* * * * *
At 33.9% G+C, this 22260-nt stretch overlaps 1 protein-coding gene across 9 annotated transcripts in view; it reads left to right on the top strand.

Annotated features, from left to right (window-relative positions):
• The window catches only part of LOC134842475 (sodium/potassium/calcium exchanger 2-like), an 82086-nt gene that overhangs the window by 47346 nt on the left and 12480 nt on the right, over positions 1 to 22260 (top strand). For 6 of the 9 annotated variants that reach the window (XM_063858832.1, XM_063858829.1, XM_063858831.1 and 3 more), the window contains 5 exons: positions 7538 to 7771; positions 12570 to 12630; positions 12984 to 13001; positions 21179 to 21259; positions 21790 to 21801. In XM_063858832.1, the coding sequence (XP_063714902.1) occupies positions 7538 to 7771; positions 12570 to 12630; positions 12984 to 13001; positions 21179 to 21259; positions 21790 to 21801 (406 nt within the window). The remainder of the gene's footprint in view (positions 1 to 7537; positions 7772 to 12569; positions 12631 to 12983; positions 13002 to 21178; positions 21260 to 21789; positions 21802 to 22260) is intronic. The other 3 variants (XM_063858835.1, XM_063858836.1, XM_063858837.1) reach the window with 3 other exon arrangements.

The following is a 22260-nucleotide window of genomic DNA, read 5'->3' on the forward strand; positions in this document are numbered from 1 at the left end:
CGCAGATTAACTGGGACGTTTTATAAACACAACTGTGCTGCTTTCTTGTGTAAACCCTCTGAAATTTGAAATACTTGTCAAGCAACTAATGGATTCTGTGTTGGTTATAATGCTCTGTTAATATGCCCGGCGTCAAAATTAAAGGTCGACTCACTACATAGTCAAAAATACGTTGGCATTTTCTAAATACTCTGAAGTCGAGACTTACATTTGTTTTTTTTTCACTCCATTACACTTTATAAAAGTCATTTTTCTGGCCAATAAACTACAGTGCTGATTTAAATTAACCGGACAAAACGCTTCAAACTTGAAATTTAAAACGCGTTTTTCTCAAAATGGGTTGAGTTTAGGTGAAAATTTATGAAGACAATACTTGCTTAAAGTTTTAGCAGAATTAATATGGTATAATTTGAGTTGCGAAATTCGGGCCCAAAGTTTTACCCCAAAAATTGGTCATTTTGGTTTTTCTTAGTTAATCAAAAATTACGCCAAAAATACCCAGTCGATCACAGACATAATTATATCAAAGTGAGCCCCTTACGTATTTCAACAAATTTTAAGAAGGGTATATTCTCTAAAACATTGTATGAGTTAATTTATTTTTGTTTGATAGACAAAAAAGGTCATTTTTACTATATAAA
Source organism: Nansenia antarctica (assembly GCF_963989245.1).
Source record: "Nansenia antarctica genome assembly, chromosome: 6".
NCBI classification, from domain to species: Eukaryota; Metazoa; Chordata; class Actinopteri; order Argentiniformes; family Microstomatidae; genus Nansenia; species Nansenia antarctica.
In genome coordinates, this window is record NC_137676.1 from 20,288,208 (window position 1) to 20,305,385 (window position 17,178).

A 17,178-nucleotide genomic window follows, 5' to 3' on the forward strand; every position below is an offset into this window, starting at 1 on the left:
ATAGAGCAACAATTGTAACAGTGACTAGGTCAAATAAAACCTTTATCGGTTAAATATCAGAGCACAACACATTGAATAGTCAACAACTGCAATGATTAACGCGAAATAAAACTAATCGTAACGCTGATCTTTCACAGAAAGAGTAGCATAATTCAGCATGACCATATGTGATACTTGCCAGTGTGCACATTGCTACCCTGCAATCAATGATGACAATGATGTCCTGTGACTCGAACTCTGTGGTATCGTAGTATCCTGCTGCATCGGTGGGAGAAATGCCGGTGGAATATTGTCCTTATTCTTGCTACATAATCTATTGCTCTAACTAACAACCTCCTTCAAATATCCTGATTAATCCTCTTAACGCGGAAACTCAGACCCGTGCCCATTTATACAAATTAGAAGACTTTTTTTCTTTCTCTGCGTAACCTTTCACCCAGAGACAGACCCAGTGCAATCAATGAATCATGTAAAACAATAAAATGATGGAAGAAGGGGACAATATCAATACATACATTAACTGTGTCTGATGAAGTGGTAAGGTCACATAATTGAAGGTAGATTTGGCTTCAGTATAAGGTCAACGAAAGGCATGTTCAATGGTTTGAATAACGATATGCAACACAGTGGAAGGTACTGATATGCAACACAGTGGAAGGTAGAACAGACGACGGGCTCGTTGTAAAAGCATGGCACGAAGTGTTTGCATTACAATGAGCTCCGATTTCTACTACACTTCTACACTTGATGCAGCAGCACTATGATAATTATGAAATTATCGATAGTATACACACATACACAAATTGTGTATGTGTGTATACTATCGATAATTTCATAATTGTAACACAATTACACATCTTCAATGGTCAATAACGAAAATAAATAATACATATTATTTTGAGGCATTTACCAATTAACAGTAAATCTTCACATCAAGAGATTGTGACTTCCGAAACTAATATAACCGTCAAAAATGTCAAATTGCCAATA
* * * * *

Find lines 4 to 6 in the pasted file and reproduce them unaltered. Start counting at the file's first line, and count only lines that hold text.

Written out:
The following is a 22260-nucleotide window of genomic DNA, read 5'->3' on the forward strand; positions in this document are numbered from 1 at the left end:
CGCAGATTAACTGGGACGTTTTATAAACACAACTGTGCTGCTTTCTTGTGTAAACCCTCTGAAATTTGAAATACTTGTCAAGCAACTAATGGATTCTGTGTTGGTTATAATGCTCTGTTAATATGCCCGGCGTCAAAATTAAAGGTCGACTCACTACATAGTCAAAAATACGTTGGCATTTTCTAAATACTCTGAAGTCGAGACTTACATTTGTTTTTTTTTCACTCCATTACACTTTATAAAAGTCATTTTTCTGGCCAATAAACTACAGTGCTGATTTAAATTAACCGGACAAAACGCTTCAAACTTGAAATTTAAAACGCGTTTTTCTCAAAATGGGTTGAGTTTAGGTGAAAATTTATGAAGACAATACTTGCTTAAAGTTTTAGCAGAATTAATATGGTATAATTTGAGTTGCGAAATTCGGGCCCAAAGTTTTACCCCAAAAATTGGTCATTTTGGTTTTTCTTAGTTAATCAAAAATTACGCCAAAAATACCCAGTCGATCACAGACATAATTATATCAAAGTGAGCCCCTTACGTATTTCAACAAATTTTAAGAAGGGTATATTCTCTAAAACATTGTATGAGTTAATTTATTTTTGTTTGATAGACAAAAAAGGTCATTTTTACTATATAAA
Source organism: Nansenia antarctica (assembly GCF_963989245.1).